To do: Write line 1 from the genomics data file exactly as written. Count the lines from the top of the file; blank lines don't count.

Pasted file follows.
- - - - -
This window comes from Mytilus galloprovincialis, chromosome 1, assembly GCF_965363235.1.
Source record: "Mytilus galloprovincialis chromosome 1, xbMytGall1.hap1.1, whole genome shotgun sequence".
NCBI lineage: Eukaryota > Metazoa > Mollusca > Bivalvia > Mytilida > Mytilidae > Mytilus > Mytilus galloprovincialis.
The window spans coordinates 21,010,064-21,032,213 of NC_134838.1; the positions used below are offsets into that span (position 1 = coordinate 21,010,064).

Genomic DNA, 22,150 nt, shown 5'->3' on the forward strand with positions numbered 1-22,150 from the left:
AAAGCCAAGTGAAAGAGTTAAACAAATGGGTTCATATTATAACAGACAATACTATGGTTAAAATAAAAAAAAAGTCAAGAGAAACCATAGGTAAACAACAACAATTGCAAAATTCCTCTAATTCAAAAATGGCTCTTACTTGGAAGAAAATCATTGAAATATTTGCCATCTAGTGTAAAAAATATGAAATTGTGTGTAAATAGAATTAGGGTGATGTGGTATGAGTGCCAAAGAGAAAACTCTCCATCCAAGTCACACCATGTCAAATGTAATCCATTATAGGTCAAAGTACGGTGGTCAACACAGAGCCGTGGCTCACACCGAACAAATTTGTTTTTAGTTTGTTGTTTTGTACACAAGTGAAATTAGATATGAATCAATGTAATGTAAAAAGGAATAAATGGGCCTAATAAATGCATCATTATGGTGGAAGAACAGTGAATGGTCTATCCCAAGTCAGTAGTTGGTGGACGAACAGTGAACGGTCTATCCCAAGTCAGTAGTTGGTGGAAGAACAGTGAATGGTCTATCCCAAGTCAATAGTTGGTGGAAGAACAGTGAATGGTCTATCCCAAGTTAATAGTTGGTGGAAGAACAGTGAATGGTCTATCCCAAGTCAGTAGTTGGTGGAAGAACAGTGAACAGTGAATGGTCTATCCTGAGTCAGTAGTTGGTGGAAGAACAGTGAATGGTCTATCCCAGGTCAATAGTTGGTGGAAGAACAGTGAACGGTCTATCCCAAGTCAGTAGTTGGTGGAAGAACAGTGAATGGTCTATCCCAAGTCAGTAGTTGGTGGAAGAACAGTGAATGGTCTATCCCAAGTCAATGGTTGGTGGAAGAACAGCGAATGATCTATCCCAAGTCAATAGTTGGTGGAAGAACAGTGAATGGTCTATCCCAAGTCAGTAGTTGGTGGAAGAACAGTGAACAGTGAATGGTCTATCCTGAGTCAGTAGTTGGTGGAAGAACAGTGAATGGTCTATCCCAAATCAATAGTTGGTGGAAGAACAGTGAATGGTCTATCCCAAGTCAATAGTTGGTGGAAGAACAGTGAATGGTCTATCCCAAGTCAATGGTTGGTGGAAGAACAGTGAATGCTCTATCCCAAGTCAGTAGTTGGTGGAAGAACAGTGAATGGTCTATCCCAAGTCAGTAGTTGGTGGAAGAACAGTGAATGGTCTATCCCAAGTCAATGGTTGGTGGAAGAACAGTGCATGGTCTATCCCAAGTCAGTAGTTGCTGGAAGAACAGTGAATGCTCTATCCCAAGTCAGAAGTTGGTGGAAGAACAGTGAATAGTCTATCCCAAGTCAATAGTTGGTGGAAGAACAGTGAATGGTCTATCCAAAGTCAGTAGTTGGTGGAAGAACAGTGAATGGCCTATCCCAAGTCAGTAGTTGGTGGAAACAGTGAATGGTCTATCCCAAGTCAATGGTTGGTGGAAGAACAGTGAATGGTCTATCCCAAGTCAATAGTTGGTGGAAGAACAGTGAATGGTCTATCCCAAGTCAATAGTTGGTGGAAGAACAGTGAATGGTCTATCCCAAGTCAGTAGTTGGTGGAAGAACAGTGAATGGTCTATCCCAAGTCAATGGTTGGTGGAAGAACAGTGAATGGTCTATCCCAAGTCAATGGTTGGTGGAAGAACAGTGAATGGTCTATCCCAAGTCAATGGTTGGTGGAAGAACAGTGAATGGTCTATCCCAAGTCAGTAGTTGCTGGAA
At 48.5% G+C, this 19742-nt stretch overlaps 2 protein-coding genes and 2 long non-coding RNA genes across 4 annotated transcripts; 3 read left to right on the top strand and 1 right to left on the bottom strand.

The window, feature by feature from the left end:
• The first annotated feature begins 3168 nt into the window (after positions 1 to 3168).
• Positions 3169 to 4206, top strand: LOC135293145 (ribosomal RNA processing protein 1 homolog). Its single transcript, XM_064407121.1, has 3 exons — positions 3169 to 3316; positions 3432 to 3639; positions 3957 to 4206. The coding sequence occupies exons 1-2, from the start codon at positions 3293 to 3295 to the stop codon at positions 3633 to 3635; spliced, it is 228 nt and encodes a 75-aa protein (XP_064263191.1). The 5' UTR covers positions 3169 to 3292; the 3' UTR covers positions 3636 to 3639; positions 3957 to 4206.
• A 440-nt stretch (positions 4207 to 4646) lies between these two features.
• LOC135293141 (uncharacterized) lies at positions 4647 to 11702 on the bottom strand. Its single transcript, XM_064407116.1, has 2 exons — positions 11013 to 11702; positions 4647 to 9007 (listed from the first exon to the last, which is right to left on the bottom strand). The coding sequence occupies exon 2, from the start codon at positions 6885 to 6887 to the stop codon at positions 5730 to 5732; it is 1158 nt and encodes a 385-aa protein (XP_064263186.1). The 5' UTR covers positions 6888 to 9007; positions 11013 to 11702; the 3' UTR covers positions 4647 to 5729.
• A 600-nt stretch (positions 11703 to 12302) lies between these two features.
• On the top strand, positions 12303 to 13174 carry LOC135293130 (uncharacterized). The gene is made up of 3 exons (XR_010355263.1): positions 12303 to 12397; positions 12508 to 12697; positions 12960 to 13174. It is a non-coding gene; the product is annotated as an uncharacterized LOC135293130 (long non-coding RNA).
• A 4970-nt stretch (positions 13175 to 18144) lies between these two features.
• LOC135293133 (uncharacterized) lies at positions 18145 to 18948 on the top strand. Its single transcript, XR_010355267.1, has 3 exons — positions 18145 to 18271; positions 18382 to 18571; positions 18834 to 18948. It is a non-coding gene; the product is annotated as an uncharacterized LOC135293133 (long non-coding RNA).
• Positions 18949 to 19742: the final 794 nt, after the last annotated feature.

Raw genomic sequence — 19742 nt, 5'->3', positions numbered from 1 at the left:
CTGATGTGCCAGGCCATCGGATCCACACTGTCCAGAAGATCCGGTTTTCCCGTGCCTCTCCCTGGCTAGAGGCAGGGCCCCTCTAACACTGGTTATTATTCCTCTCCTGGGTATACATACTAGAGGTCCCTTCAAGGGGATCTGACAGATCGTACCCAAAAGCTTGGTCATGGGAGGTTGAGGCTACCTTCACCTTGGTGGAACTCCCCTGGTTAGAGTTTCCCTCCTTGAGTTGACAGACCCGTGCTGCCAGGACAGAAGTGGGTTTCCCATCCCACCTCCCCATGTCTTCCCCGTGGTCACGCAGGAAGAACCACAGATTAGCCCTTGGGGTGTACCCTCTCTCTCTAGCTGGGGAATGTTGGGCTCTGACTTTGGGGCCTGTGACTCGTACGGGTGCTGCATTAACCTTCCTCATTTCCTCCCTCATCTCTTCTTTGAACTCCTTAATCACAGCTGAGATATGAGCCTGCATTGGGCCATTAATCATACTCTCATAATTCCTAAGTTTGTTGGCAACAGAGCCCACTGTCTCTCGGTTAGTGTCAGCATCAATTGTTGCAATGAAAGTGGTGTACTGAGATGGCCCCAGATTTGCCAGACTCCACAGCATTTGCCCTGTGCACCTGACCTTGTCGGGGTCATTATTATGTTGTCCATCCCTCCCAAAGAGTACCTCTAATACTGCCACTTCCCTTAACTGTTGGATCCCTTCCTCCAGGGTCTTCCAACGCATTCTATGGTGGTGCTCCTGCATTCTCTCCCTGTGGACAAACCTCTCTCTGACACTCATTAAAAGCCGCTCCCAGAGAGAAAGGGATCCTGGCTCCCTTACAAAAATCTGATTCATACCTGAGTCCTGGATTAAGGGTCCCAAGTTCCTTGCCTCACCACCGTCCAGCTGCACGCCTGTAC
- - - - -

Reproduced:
This window comes from Mytilus galloprovincialis, chromosome 1, assembly GCF_965363235.1.